Here at This Small Group we believe that living life as a strong, independent woman is great- might I even say it can be the best sometimes? No one tells you where to go, no one tells you when to get there, and the best thing? If you want to light every candle in the house and binge watch Netflix there is no one there to judge you! But every once-in-a-while, when you’re sitting on the couch and watching whatever it is you feel like watching, things can get a little lonely. Believe me, we’ve all been there. In such a moment you might have found yourself weighing your options- do I give that dating app another try, do I make a batch of chocolate chip cookies, OR do I google pictures of adorable puppies? One thing leads to another and you find yourself on an adoption website trying to find out if your new housemate is going to be a loyal Labrador or a fabulous Frenchie.
I get it; as a dog owning fur-mama, I would be the last person to talk someone out of getting a dog for themselves. However, I feel like I would not be doing my dog-mom diligence if I didn’t give you a little wisdom before you head off to your local SPCA or reputable breeder. So, in the spirit of one fur-mama giving wisdom to another potential fur-mama, here are five things you might want to consider before getting a dog:
- Your schedule is no longer your own.
There’s a philosophy that says your twenties are a time to be wild and free (especially if you’re single) but once your new four-legged friend enters the equation, you’re going to find some limitations on that freedom. My dog, Mosby, has some quirks. One of those is that he wakes up at the same time every single day. That means that on Saturdays and Sundays I’m awake between 7 and 7:30…am. Now that isn’t always a bad thing. Sometimes after a morning stroll, I’m motivated to make a cup of coffee and start my day. Other days I come back inside, throw some food in a bowl, and crawl back under the covers. Either way, sleeping in past eight is a thing of the past.
2. You have to step up your exercise game (literally).
No matter what breed you decide to go with, all dogs need exercise. If you’re lucky enough to have a yard, you can always play with them outside but for those of us who are apartment bound, this means a lot of walking. In all honesty, the biggest adjustment for me was prioritizing decent length walks after work during those dark winter months. An under-exercised dog can be bored, anxious, and even destructive. So, it’s in both of your best interests to up that step count on your Fitbit. (You can even get one for your new fur baby!)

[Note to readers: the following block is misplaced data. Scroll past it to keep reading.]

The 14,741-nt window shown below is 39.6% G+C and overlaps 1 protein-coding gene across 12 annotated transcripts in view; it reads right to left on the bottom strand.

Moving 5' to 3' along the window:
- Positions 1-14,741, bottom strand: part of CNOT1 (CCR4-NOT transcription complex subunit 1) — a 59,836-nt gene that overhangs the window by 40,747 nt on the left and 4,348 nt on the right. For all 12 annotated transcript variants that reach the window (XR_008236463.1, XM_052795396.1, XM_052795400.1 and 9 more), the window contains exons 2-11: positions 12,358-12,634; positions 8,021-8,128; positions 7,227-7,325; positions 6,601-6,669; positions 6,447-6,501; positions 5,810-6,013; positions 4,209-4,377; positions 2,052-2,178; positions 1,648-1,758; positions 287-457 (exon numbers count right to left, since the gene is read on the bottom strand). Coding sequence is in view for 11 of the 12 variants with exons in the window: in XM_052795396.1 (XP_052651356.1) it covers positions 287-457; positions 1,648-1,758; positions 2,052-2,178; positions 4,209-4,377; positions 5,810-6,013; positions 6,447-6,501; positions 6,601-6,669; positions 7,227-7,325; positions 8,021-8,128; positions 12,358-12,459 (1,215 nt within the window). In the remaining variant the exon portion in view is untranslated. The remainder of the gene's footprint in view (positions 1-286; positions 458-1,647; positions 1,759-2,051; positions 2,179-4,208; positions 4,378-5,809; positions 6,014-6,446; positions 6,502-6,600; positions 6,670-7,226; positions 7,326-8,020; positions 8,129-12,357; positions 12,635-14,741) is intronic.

3. You provide the stability- not the other way around.
Shortly after getting Mosby, I found myself unemployed, back living with my parents, and sitting in their basement while a one-year-old poodle puppy (with zoomies) tore circles around me at full speed. I remember thinking to myself what have I done? How could I have added another living creature to the mix when I can’t even take care of myself? One of the reasons I have heard people express for wanting to get a dog is that it will provide their life with stability. Relationships change, careers change, we move around more than any generation before us, so I totally understand the appeal of something to give our life a little more routine and structure, something we can depend on. The pitfall comes in thinking that a dog is going to be the solution. When you’re having a good day your fur baby needs to be walked, fed, and played with…and when you’re having a terrible day (you messed up at work, you have strep throat, you broke up with your boyfriend…) that’s right! Your fur baby still needs to be walked, fed, and played with.
4. You will feel guilty.
Unless you have a job where you can telework or your work is close enough that you can go home for lunch, you’re going to be away from your new dog for nine or ten (or more) hours a day. When Mosby was a puppy, my schedule was somewhat flexible and I was able to get him out every four or so hours. Now, I consider a nine hour day to be a big win so let me tell you- dog mom guilt is a very real thing. When other coworkers meet up for an after-work happy hour or a group of friends wants to go see a movie on a Friday night, you’re going to be faced with a decision- do you stretch that nine hours out to ten or eleven? Do you rush home and let the dog out really fast and rush back out? OR do you pass and come home to spend time with the little guy who has spent his whole day waiting for you to come home and play with his favorite headless rabbit? There is absolutely nothing wrong with acknowledging that you would rather go to trivia on a Monday night then rush home but it’s a lot easier to make those kind of choices now, before you have to. So if you’re considering dog parenthood I would really sit down and assess your priorities first.
5. You’re never going to regret it.
If I said that having Mosby for the last early four years has made my life easier, I would be lying to you. It has made things vastly more complicated- he makes it harder to travel, he makes it harder to save money, and he makes it harder to keep a clean-stuffing free-floor. All of that being said, I have never regretted adding him to my little family. There is no better feeling after a long stressful day then seeing his face in the window when I finally make it home. There is no better adventure then packing him up in the car to go exploring downtown or for a hike in the woods. And there is no better love than the unconditional love that a dog has for his human.
So, what do you think? Have I talked you out of it for now or are you grabbing your keys and heading out to go pick up your new best friend? For those of you who have a fur baby, what considerations would you add to this list? As for me- there are two brown eyes begging me to go for a walk so I’m off!